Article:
He also repeated the principles he believed should guide U.S. foreign policy, even when they contrasted with Trump’s. People who had not followed Mattis’s comments found his resignation letter a shocking rebuke to the president. It was even reported that Trump did not have an opinion of the letter’s content until he watched news coverage that portrayed it in a negative light. But the letter was essentially a well-crafted compilation of the principles and values that Mattis had professed countless times before. That the mainstream media and Trump found them shocking indicates that they had not been listening to the Pentagon chief.

Finally, Mattis traveled the world constantly to defend those principles he espoused, and to personally thank deployed service members and their families for their sacrifices. He took tough questions from the assembled soldiers, sailors, airmen, and marines; told bad jokes; and referenced historians and philosophers, which he hoped the service members would take the time to read for themselves.

But history will not remember Mattis for what he did from a programmatic or budgetary perspective, but rather the chaotic environment within which he did it. He often had to answer for Trump’s erratic tweets or behaviors. At times he wisely refused to take the bait, but in others he actively defended Trump. For example, stepping outside his military lane in June to defend the supposedly national security-related tariffs imposed by the White House on U.S. treaty allies, Mattis said, “We can’t have a 2 percent on imported cars and other nation have a 10 percent tax on our cars when they’re imported to their country.” Or in December, when he declared, “I have seen all the intelligence we have. We do not have a smoking gun that the [Saudi] crown prince was involved” in the journalist Jamal Khashoggi’s murder—echoing the White House position. But, most impressively—and unlike other cabinet members—Mattis did not debase himself by groveling in Trump’s presence in front of TV cameras.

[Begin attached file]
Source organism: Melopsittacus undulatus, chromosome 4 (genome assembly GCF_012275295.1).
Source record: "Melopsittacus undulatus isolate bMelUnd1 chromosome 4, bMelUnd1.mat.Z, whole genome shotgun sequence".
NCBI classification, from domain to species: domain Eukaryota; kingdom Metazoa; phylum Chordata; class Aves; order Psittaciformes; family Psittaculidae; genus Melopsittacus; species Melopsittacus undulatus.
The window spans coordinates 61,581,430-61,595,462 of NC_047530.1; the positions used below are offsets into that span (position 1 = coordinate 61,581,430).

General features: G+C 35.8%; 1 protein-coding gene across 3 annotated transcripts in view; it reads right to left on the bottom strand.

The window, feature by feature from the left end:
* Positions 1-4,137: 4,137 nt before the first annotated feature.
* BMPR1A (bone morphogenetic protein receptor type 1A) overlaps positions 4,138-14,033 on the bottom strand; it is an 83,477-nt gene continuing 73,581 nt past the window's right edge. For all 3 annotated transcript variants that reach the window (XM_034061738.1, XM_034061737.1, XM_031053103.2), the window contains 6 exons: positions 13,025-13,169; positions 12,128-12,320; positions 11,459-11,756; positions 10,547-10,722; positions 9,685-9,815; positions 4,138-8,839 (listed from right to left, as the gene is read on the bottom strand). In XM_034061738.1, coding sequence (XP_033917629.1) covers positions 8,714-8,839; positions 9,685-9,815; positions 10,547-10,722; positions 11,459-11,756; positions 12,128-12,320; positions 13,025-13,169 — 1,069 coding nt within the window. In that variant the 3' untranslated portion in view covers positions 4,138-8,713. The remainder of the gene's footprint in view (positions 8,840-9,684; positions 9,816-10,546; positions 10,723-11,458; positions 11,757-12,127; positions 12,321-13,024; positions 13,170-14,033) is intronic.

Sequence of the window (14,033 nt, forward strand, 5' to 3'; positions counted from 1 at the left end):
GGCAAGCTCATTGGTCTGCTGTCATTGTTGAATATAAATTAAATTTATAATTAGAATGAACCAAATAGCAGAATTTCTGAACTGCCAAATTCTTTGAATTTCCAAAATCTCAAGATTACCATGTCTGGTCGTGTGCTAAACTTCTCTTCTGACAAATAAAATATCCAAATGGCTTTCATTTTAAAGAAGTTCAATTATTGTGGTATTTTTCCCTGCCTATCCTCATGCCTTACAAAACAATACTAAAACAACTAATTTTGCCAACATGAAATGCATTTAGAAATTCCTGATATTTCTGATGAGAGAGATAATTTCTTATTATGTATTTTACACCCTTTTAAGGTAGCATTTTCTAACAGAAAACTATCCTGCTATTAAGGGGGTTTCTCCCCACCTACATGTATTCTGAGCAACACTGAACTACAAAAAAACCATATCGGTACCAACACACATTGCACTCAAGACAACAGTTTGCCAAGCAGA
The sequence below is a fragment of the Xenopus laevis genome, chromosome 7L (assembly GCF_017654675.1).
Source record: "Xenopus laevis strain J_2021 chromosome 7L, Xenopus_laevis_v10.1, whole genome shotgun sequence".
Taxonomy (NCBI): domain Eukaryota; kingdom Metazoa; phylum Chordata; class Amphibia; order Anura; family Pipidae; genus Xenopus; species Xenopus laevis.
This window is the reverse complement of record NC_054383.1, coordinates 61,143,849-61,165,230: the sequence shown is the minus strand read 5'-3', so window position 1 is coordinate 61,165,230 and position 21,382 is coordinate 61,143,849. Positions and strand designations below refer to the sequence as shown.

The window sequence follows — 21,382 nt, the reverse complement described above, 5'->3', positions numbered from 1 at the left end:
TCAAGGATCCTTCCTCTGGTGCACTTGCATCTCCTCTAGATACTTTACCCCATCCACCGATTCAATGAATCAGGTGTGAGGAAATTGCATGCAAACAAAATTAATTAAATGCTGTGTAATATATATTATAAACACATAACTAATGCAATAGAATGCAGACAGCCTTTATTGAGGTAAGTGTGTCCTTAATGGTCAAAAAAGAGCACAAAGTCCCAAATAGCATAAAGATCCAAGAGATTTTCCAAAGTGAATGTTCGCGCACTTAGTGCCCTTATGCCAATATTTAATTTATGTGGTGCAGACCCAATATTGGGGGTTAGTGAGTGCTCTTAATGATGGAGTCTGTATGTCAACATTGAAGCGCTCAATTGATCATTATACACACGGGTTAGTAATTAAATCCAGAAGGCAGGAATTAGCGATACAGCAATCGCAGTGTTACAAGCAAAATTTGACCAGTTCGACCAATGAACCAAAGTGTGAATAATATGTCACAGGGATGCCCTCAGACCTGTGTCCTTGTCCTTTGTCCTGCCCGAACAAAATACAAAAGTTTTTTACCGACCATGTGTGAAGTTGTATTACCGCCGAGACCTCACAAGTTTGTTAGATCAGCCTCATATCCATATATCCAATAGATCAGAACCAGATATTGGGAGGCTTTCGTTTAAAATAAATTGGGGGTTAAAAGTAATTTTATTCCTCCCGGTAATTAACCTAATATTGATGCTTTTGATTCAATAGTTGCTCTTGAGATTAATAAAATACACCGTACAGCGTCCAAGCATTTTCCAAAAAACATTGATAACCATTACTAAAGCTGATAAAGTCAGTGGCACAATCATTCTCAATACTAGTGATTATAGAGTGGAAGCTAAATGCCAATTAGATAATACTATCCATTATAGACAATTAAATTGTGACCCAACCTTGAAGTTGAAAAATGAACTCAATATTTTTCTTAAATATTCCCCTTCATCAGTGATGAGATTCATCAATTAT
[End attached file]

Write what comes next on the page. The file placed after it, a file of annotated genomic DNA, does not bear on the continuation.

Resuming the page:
It is often overlooked that Mattis oversaw a growth in the wars that he inherited from the Obama administration. There was a steady growth in airstrikes in declared warzones (such as Iraq, Syria, and Afghanistan), as well as in non-battlefield settings (Somalia, Yemen, and Pakistan). There was also an expansion of the U.S. military footprint in the Middle East, from 40,517 troops in mid-2017 to 54,180 by September of that year, according to then-available Pentagon data.